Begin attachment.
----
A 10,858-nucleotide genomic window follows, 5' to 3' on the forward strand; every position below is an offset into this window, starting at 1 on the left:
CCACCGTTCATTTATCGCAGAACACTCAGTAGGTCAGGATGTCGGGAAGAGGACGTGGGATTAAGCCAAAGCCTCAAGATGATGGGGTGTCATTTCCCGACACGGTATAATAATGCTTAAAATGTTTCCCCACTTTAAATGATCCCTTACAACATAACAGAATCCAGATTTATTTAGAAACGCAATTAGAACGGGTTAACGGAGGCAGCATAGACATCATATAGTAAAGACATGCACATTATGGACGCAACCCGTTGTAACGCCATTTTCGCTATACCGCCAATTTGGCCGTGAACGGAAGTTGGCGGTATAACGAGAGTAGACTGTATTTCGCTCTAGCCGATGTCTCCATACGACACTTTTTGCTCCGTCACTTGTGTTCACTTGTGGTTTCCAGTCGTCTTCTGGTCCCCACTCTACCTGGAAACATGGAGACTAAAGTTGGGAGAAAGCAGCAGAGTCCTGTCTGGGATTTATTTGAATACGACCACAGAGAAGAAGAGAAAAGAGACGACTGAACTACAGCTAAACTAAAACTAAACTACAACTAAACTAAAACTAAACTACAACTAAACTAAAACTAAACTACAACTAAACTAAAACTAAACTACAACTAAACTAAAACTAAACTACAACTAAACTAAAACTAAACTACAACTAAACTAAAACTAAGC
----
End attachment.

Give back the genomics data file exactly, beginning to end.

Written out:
A 10,858-nucleotide genomic window follows, 5' to 3' on the forward strand; every position below is an offset into this window, starting at 1 on the left:
CCACCGTTCATTTATCGCAGAACACTCAGTAGGTCAGGATGTCGGGAAGAGGACGTGGGATTAAGCCAAAGCCTCAAGATGATGGGGTGTCATTTCCCGACACGGTATAATAATGCTTAAAATGTTTCCCCACTTTAAATGATCCCTTACAACATAACAGAATCCAGATTTATTTAGAAACGCAATTAGAACGGGTTAACGGAGGCAGCATAGACATCATATAGTAAAGACATGCACATTATGGACGCAACCCGTTGTAACGCCATTTTCGCTATACCGCCAATTTGGCCGTGAACGGAAGTTGGCGGTATAACGAGAGTAGACTGTATTTCGCTCTAGCCGATGTCTCCATACGACACTTTTTGCTCCGTCACTTGTGTTCACTTGTGGTTTCCAGTCGTCTTCTGGTCCCCACTCTACCTGGAAACATGGAGACTAAAGTTGGGAGAAAGCAGCAGAGTCCTGTCTGGGATTTATTTGAATACGACCACAGAGAAGAAGAGAAAAGAGACGACTGAACTACAGCTAAACTAAAACTAAACTACAACTAAACTAAAACTAAACTACAACTAAACTAAAACTAAACTACAACTAAACTAAAACTAAACTACAACTAAACTAAAACTAAACTACAACTAAACTAAAACTAAACTACAACTAAACTAAAACTAAGC